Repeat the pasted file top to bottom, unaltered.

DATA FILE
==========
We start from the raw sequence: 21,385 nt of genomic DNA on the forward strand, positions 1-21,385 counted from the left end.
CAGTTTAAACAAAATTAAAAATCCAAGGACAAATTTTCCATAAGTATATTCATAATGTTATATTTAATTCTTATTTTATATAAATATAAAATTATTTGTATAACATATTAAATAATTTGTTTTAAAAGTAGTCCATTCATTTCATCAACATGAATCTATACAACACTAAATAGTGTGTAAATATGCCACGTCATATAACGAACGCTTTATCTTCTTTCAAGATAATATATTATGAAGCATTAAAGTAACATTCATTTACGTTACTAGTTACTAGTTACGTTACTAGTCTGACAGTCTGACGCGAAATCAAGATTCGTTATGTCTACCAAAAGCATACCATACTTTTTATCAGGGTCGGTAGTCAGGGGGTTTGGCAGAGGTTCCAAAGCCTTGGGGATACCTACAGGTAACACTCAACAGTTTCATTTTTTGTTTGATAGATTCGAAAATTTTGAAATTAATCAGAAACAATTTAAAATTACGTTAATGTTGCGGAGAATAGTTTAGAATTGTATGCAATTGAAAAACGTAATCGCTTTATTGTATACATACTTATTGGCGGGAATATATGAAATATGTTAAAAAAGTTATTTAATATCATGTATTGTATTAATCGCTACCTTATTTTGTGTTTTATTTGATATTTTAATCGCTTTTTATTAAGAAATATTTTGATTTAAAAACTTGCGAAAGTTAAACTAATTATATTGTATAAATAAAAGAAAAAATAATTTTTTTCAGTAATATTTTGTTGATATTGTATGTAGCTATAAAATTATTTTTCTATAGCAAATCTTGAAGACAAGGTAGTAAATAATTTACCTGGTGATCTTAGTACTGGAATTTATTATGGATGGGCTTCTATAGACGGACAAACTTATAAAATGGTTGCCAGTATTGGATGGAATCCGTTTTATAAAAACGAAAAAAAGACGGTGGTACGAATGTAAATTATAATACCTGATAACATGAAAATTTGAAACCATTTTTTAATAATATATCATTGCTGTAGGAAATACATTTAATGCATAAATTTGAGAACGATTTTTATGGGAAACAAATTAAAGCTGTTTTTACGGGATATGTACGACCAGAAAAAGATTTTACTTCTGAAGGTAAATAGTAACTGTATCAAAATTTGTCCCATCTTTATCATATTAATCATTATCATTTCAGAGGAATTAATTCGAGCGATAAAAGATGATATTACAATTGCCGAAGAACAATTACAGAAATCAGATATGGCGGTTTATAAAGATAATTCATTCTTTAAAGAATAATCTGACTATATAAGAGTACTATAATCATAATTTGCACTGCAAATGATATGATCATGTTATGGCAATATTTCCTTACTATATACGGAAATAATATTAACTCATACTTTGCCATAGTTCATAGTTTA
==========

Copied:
We start from the raw sequence: 21,385 nt of genomic DNA on the forward strand, positions 1-21,385 counted from the left end.
CAGTTTAAACAAAATTAAAAATCCAAGGACAAATTTTCCATAAGTATATTCATAATGTTATATTTAATTCTTATTTTATATAAATATAAAATTATTTGTATAACATATTAAATAATTTGTTTTAAAAGTAGTCCATTCATTTCATCAACATGAATCTATACAACACTAAATAGTGTGTAAATATGCCACGTCATATAACGAACGCTTTATCTTCTTTCAAGATAATATATTATGAAGCATTAAAGTAACATTCATTTACGTTACTAGTTACTAGTTACGTTACTAGTCTGACAGTCTGACGCGAAATCAAGATTCGTTATGTCTACCAAAAGCATACCATACTTTTTATCAGGGTCGGTAGTCAGGGGGTTTGGCAGAGGTTCCAAAGCCTTGGGGATACCTACAGGTAACACTCAACAGTTTCATTTTTTGTTTGATAGATTCGAAAATTTTGAAATTAATCAGAAACAATTTAAAATTACGTTAATGTTGCGGAGAATAGTTTAGAATTGTATGCAATTGAAAAACGTAATCGCTTTATTGTATACATACTTATTGGCGGGAATATATGAAATATGTTAAAAAAGTTATTTAATATCATGTATTGTATTAATCGCTACCTTATTTTGTGTTTTATTTGATATTTTAATCGCTTTTTATTAAGAAATATTTTGATTTAAAAACTTGCGAAAGTTAAACTAATTATATTGTATAAATAAAAGAAAAAATAATTTTTTTCAGTAATATTTTGTTGATATTGTATGTAGCTATAAAATTATTTTTCTATAGCAAATCTTGAAGACAAGGTAGTAAATAATTTACCTGGTGATCTTAGTACTGGAATTTATTATGGATGGGCTTCTATAGACGGACAAACTTATAAAATGGTTGCCAGTATTGGATGGAATCCGTTTTATAAAAACGAAAAAAAGACGGTGGTACGAATGTAAATTATAATACCTGATAACATGAAAATTTGAAACCATTTTTTAATAATATATCATTGCTGTAGGAAATACATTTAATGCATAAATTTGAGAACGATTTTTATGGGAAACAAATTAAAGCTGTTTTTACGGGATATGTACGACCAGAAAAAGATTTTACTTCTGAAGGTAAATAGTAACTGTATCAAAATTTGTCCCATCTTTATCATATTAATCATTATCATTTCAGAGGAATTAATTCGAGCGATAAAAGATGATATTACAATTGCCGAAGAACAATTACAGAAATCAGATATGGCGGTTTATAAAGATAATTCATTCTTTAAAGAATAATCTGACTATATAAGAGTACTATAATCATAATTTGCACTGCAAATGATATGATCATGTTATGGCAATATTTCCTTACTATATACGGAAATAATATTAACTCATACTTTGCCATAGTTCATAGTTTA